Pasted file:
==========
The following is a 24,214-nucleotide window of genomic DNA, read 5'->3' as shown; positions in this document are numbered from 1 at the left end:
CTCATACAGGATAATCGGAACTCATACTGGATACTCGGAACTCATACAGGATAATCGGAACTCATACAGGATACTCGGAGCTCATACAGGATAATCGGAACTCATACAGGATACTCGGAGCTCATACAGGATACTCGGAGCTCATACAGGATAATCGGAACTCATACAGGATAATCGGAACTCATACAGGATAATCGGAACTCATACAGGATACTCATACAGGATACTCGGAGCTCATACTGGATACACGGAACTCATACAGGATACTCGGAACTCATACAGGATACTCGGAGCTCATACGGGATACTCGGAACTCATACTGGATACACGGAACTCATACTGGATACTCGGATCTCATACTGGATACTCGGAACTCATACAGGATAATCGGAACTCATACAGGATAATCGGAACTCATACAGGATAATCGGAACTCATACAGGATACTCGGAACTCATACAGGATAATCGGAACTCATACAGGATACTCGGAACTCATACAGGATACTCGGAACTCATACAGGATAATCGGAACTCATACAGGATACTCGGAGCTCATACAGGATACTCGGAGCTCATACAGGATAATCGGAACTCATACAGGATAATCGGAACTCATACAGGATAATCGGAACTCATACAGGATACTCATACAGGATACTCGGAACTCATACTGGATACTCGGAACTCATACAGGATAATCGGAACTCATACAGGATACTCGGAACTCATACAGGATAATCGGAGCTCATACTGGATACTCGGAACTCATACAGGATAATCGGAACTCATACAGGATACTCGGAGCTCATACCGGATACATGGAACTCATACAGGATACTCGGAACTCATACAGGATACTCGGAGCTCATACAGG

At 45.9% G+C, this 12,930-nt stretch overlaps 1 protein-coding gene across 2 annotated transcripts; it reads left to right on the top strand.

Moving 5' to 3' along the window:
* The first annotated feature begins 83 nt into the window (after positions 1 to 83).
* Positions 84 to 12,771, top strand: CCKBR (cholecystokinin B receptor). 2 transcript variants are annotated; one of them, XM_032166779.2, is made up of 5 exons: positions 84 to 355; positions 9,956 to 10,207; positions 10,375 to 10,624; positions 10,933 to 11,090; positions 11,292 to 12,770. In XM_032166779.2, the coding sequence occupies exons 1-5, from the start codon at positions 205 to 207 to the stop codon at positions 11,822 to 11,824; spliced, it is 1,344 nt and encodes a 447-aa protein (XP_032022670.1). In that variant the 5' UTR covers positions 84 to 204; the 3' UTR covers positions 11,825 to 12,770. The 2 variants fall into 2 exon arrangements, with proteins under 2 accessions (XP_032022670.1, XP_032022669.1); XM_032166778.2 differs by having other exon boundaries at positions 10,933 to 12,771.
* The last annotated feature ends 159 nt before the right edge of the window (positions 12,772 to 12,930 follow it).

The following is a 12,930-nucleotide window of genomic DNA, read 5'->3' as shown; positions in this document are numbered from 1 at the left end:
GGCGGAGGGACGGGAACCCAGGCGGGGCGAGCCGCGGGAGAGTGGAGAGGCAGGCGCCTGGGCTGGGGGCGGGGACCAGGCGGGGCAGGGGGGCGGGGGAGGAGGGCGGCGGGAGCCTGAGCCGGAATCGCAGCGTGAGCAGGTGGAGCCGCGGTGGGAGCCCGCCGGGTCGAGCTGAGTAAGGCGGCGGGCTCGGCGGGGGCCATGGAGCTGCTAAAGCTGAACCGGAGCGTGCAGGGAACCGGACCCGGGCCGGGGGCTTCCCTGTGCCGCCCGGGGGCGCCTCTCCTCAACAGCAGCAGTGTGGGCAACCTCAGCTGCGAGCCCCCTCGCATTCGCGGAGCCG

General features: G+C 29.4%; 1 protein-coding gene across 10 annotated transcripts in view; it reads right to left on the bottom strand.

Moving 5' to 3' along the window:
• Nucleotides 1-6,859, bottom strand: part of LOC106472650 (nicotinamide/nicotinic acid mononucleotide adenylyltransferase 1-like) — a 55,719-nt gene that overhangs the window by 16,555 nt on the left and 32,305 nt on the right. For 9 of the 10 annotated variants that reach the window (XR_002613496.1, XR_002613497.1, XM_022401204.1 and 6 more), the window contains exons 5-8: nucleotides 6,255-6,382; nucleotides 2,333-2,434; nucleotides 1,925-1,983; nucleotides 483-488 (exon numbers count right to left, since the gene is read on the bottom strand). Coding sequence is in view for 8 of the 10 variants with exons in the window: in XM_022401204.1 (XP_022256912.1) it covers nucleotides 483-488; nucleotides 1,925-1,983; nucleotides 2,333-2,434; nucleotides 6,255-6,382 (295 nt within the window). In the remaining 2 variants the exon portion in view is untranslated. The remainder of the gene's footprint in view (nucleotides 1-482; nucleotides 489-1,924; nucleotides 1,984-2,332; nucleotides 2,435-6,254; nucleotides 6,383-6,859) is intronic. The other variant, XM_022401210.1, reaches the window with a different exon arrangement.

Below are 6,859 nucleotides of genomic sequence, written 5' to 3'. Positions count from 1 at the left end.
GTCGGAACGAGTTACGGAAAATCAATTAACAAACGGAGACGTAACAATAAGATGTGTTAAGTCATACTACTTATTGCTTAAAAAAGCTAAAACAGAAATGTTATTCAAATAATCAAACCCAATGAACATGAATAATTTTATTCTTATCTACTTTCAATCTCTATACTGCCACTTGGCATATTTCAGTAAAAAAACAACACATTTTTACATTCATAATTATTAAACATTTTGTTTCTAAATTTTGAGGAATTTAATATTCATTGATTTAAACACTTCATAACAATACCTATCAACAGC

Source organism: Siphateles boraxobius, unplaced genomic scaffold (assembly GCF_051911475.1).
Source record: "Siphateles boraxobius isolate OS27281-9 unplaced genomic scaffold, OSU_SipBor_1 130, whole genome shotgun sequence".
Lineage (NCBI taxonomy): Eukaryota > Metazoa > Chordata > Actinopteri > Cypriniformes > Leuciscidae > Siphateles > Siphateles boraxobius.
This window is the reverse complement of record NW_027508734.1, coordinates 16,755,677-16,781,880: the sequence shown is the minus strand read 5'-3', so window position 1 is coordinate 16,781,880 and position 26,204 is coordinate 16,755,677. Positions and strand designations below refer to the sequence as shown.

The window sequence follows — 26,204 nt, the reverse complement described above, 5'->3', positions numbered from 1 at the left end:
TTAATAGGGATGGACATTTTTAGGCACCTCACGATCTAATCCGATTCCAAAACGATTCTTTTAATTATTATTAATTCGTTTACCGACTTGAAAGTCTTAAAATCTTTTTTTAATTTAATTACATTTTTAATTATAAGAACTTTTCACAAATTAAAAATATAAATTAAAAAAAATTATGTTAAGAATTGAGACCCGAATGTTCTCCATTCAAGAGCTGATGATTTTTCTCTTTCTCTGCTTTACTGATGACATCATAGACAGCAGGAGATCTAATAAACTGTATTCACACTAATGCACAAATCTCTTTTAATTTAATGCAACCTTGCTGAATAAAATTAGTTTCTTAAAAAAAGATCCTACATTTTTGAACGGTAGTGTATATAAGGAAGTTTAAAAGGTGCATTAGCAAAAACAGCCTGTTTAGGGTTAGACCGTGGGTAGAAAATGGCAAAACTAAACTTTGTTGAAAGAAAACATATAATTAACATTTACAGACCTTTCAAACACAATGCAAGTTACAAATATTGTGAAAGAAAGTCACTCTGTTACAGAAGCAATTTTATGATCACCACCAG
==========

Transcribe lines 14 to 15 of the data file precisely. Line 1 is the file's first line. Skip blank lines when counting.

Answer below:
GTCGGAACGAGTTACGGAAAATCAATTAACAAACGGAGACGTAACAATAAGATGTGTTAAGTCATACTACTTATTGCTTAAAAAAGCTAAAACAGAAATGTTATTCAAATAATCAAACCCAATGAACATGAATAATTTTATTCTTATCTACTTTCAATCTCTATACTGCCACTTGGCATATTTCAGTAAAAAAACAACACATTTTTACATTCATAATTATTAAACATTTTGTTTCTAAATTTTGAGGAATTTAATATTCATTGATTTAAACACTTCATAACAATACCTATCAACAGC

Source organism: Siphateles boraxobius, unplaced genomic scaffold (assembly GCF_051911475.1).